T-cell lymphomas are clonal tumors of immature or mature T lymphocytes at various stages of differentiation. They account for only 10-12% of all NHLs, the rest being of B-cell origin. The clinical presentation of lymphomas is often a swollen lymph node in the neck, axilla or groin, but several other presentations are common such as abdominal or mediastinal masses or extranodal manifestations. T-cell lymphomas are generally associated with inferior outcome than lymphomas of B-cell origin [22] and continuous effort is put into finding new treatment modalities or efficient combinations of existing treatments [23,24]. According to World Health Organization (WHO, 2008) classification of tumors of hematopoietic and lymphoid tissue; T-cell lymphomas are divided into T-acute lymphoblastic leukemia/ lymphoma (T-ALL/LBL) originating from immature T cells in bone marrow or thymus, and mature T-cell lymphomas arising in peripheral lymphoid organs.

Daltons Lymphoma

Daltons lymphoma are widely used as interesting model for cancer research, because of its usefulness in pre-clinical system for evaluating new or known drugs in the treatment of various cancers. Dalton’s lymphoma is a transplantable T-cell lymphoma of spontaneous origin in thymus of murine host [25, 26]. During the late tumour bearing stages, DL growth has been shown to be associated with a concomitant inhibition of humoral and cell mediated immune responses involving the abrogated functions of macrophages, B and T cells [27, 28] and with an involution of thymus with a massive depletion of immature CD4+CD8+ and mature CD4+CD8- and CD4-CD8+ thymocytes by the process of apoptotic cell death resulting in an alteration in the distribution of T-cell sub populations in the thymus [29]. Immunophenotypic characterization of the lymphoma has revealed it to be of T-cell origin with expression of CD4 and/or CD8 and T-cell receptor (TCR) αβ. T-cells obtained from DL bearing mice have been found to be sensitive for DL derived factors like DL ascitic fluid, DL conditioned medium or tumor serum and defective in their ability to produce IFN-γ and IL-2. DL cells have been reported to produce enhanced amounts of IL-10, which is a well-established TH2 specific immuno suppressive cytokine, thus indicating an alteration in the TH specific cytokine profile with the progression of DL growth suggesting immune deviation toward a TH2 type response. Predominance of the TH2 type cytokine pattern indicates an inhibition of cellular immune response [29]. Thus, ascitic growth of a transplantable T-cell lymphoma of spontaneous origin leads to an impairment of T-cells by diminishing their proliferative abilities and effector functions through an altered profile of immunoregulatory cytokines like IFN-γ, IL-10 & IL-2. However, molecular basis of T-cell dysfunction still remains to be elucidated.

In cancer drug development, the animal model is selected to demonstrate the cytotoxic effect of the drug or biological agent on the tumor passage in that model system. In selecting the best model system, consideration is given to the genetic stability and heterogeneity of the transplanted cell line, its immunogenecity within the host animal, and the appropriate biologic endpoint (local growth, metastasis, survival). In this respect, Dalton’s lymphoma is a very good model system, active components of a large number of natural plant products have been studied with reproducible biologic endpoint like local growth and predictable survival period [30-33]. Dalton’s lymphoma is an established transplantable tumor model which is well characterized and reproducible, and traditionally have been the foundation of drug development.

Due to effective biodistribution and multimodal cellular actions, during recent past, ruthenium and certain other metal complexes like platinum, copper and gold have drawn much attention as next generation anticancer agents [34,35]. In this respect Dalton’s lymphoma has been successfully used to evaluate the anticancer effect and subsequently the mechanism of action of newly synthesized metal complexes of ruthenium [36-38], platinum [39], copper [40] and gold complexes. Recently Sriram et al., 2010, has demonstrated the antitumor activity of silver nanoparticles using Dalton’s lymphoma ascites as a tumor model [32].

Dalton’s lymphoma (DL) ascites tumorigenesis model in mice provides a convenient model system to study such effects within a short time [29]. Following transplantation of DL ascites cells into the abdominal cavity of healthy recipient mice, tumorigenesis begins immediately and aggressively [26]. The recipient or transformed mice usually survive up to ~3 weeks [36,41]. Dalton’s lymphoma can be easily maintained in laboratory in ascites by serial transplantation in mice by intraperitoneal injection of 5x105 cells/mouse [36]. A range of parameters can be used to evaluate drug effect on tumors in this model. Tumor volume and changes in body weight are simple and easily reproducible parameters (Figure 1). Morphologic changes and alterations in tumor immunogenecity or invasiveness are other markers of response. In addition many specific assays have been developed for the measurement of treatment effects on tumors. Another parameter that can be used to assess the effect of a drug on tumor in the animal model is the survival time. Survival time is an obvious endpoint, since it combines the sum total of interactions between tumor, drug and host. Since drug toxicity and tumor growth both have independent effects on survival, a judgement can be made about therapeutic index.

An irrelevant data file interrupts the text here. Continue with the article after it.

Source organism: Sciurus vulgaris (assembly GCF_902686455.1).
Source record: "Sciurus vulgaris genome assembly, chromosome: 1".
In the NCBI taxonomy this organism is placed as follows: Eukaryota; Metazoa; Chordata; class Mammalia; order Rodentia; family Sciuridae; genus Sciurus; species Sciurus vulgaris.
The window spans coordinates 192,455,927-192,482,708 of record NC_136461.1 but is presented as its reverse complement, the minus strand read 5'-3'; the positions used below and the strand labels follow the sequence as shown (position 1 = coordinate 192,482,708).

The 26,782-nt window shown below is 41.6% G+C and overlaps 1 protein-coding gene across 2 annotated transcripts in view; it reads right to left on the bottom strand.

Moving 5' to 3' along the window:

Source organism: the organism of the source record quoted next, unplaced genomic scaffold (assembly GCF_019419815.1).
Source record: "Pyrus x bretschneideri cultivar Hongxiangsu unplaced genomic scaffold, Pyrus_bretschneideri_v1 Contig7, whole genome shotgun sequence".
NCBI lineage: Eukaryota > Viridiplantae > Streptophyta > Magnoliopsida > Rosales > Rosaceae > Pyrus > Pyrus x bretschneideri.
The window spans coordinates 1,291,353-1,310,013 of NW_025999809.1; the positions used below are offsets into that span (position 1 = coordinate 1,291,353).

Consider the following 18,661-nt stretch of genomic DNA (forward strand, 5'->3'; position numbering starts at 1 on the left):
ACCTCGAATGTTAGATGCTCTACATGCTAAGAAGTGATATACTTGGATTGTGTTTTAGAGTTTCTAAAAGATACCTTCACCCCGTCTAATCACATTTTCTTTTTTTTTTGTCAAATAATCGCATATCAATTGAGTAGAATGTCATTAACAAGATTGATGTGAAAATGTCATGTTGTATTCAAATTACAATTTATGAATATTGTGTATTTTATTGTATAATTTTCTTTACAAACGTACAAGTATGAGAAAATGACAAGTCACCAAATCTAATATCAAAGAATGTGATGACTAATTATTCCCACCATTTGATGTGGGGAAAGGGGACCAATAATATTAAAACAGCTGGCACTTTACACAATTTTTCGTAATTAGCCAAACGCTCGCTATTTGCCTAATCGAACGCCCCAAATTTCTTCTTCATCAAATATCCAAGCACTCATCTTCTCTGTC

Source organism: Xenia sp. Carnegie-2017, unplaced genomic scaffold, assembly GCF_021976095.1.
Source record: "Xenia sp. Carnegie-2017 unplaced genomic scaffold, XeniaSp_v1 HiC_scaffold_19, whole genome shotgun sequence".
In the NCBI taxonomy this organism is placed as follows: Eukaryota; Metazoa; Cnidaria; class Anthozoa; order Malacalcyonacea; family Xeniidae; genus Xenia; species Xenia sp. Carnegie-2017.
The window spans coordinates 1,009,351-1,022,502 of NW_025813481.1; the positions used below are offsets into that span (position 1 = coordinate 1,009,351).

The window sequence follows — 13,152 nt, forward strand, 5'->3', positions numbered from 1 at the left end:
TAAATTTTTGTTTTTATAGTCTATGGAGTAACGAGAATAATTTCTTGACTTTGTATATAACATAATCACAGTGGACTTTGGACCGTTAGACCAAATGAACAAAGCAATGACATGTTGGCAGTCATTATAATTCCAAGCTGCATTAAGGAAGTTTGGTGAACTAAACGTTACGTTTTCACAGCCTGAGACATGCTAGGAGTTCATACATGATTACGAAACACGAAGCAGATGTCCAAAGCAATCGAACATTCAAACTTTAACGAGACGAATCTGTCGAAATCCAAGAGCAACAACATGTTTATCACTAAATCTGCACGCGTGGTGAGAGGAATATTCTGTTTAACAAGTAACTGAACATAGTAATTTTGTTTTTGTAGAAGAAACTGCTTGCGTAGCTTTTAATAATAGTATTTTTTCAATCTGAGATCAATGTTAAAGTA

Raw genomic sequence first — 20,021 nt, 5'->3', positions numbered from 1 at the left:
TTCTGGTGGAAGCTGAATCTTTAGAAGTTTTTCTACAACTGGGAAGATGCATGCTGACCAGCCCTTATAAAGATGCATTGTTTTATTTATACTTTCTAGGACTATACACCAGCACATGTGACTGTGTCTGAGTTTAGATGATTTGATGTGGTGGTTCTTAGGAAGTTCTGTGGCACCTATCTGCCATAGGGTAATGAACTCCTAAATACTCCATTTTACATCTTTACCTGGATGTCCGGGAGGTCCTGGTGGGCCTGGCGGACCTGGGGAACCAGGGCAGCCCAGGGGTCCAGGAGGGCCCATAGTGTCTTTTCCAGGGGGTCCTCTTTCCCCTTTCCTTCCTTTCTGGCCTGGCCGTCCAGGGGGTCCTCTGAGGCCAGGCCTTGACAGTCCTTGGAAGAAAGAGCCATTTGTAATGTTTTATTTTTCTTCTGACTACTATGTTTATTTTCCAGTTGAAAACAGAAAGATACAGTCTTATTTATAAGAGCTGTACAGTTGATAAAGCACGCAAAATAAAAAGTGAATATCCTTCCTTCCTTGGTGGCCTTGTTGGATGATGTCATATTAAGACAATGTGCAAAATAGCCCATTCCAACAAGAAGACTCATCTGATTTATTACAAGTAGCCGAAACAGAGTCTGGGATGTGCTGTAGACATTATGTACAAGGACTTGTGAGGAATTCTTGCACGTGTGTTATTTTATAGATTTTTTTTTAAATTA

Anti-cancer property of a number of drugs and their subsequent mechanism of action and the pathways implicated has been elucidated using this murine model. Alcoholic extract of Curculigo orchioides has been reported to effectively down regulate Dalton’s lymphoma ascites induced solid tumour and Ehrlich ascites carcinoma induced ascites tumour development and enhance the tumoricidal activity of mice peritoneal macrophages [42]. Antitumor activity of ethanolic extract of Cnidoscolus chayamansa [43], active fraction of Emilia sonchifolia [44], Crocin from Kashmiri saffron (Crocus sativus) [45], Aegle marmelos [46], Ganoderma lucidum [47], Chondrococcus hornemanni and Chondrococcus hornemanni [48], steroid positive compound from Zornia diphylla [49], Leucas aspera [50], phthalmustine [51], atorvastatin, an inhibitor of HMG-CoA reductase [52] have been demonstrated against Dalton’s ascitic lymphoma in mice. Abrin isolated from seeds of Abrus precatorius [53], extract of Abrus precatorius [54] and Drosera indica [55] have been reported to inhibit cell growth and induce apoptosis in Dalton’s lymphoma ascites cells through activation of caspase-3 and downregulation of Bcl-2. Antiproliferative activity of benzophenone tagged pyridine analogues towards activation of caspase activated DNase mediated nuclear fragmentation has been studied in Dalton’s lymphoma [56]. Activation of p53 mediated glycolytic inhibition-oxidative stress-apoptosis pathway in Daltons lymphoma has been reported by a ruthenium (II)-complex containing 4-carboxy N-ethylbenzamide [57]. Thus, Dalton’s lymphoma has emerged as an important murine model for understanding the progression and development of T-cell lymphoma and is playing an important role in drug discovery and development.

This work was financially supported by a project from UGC-Faculty Research Promotion Scheme (FRPS) & SERB, Govt. of India, sanctioned to RKK. AM and SKT thanks Department of Zoology, Banaras Hindu University and RKK acknowledges, Department of Zoology, Dr. Harisingh Gour Central University for providing infrastructural facilities and financial support.